The FCC announced Tuesday details of its plan for working through the more than 2,800 low-power FM (LPFM) applications that it received during the recent filing window. Its first priority is identifying some 900 “singleton” applications that do not conflict with others filed during the window. The commission will start granting those permits next month, according to the public notice, and will then give remaining applicants a chance to resolve conflicts with each other. The FCC will then move to identifying tentative selectees. “It is clear .
Detroit may have filed for bankruptcy, but public-service reporting efforts there and in Michigan just got a big boost. The Knight Foundation and the Ford Foundation announced Tuesday $500,000 in support to two projects, the Detroit Journalism Cooperative and the Michigan Reporting Institute. The cooperative consists of five nonprofit media organizations that will receive $250,000 from Knight to focus on the city’s financial straits and engage citizens in the search for innovative solutions. The convening partner is Center for Michigan, a “think and do tank” advocating for citizen involvement in policy issues, along with pubcasters WDET-FM, Michigan Radio and Detroit Public Television, as well as New Michigan Media, a network of ethnic and minority-oriented news operations. The Michigan Reporting Institute will receive the remainder of the grant from Ford for Zero Divide, a social-impact consultancy using technology to tackle issues of health, economic opportunities and civic engagement in underserved communities.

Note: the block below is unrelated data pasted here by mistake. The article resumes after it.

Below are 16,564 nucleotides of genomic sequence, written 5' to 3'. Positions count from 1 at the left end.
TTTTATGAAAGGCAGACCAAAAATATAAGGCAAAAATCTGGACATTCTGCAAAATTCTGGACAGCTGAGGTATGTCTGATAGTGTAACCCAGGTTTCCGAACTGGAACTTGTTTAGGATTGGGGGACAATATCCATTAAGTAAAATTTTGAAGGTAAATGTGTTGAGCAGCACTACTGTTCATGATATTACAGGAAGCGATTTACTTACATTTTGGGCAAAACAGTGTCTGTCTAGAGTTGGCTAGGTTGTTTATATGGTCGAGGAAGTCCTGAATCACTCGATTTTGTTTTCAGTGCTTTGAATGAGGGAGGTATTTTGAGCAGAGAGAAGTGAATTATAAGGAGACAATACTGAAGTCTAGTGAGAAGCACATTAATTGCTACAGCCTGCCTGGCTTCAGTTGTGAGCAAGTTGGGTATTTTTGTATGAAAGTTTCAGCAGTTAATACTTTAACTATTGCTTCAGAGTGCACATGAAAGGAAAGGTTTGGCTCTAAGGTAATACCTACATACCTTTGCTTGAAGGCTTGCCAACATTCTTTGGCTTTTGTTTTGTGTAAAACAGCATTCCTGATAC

Alyce Myatt, media arts director for the National Endowment for the Arts and a former PBS executive, is leaving the NEA next month. She joined the agency in January 2011 and broadened its media arts grant category. Traditionally, most of that funding went to public television and radio projects; Myatt widened the pool of recipients to include work on transmedia, app development and video games. “I was given an extraordinary opportunity to expand federal support for the media arts to encompass every platform used by Americans to engage with art,” Myatt said in a statement. “It has been an incredible honor to do this work and to be with colleagues whose knowledge represents the depth and breadth of the arts in America.”